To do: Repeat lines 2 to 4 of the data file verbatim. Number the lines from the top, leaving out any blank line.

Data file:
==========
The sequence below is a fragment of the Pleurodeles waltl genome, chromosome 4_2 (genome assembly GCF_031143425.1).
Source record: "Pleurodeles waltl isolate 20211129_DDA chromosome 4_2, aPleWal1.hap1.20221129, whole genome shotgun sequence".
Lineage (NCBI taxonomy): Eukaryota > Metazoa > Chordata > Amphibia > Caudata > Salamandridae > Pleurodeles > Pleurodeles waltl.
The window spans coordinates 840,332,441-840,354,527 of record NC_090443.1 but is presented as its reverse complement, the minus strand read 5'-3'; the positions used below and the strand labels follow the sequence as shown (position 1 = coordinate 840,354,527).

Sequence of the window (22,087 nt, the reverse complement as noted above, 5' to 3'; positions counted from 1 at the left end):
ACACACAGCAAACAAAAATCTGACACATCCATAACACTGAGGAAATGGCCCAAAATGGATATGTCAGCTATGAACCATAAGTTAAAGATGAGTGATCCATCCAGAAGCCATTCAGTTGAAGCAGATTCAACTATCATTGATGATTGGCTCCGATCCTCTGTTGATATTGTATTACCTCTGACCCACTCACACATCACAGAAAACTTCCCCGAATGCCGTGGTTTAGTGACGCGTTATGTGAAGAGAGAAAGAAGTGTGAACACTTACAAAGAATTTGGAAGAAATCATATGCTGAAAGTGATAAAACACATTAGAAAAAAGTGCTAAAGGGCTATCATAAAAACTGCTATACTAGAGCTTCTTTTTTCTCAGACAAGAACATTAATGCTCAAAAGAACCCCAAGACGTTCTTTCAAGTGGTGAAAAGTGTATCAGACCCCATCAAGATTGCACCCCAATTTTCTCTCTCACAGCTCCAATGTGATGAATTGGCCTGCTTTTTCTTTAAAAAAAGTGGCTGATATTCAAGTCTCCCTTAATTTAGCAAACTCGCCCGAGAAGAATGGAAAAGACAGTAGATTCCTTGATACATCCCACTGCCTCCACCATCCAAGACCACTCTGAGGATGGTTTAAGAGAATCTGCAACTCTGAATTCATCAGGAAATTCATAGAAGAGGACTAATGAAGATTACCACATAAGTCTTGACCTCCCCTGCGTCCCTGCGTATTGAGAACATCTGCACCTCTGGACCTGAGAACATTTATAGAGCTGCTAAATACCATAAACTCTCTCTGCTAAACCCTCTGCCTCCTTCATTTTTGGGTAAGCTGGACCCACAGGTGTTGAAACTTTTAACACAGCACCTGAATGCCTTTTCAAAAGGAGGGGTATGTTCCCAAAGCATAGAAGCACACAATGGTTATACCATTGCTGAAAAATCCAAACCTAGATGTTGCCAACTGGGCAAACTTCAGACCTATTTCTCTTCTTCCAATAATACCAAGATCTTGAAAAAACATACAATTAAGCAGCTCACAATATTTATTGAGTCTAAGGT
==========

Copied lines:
Source record: "Pleurodeles waltl isolate 20211129_DDA chromosome 4_2, aPleWal1.hap1.20221129, whole genome shotgun sequence".
Lineage (NCBI taxonomy): Eukaryota > Metazoa > Chordata > Amphibia > Caudata > Salamandridae > Pleurodeles > Pleurodeles waltl.
The window spans coordinates 840,332,441-840,354,527 of record NC_090443.1 but is presented as its reverse complement, the minus strand read 5'-3'; the positions used below and the strand labels follow the sequence as shown (position 1 = coordinate 840,354,527).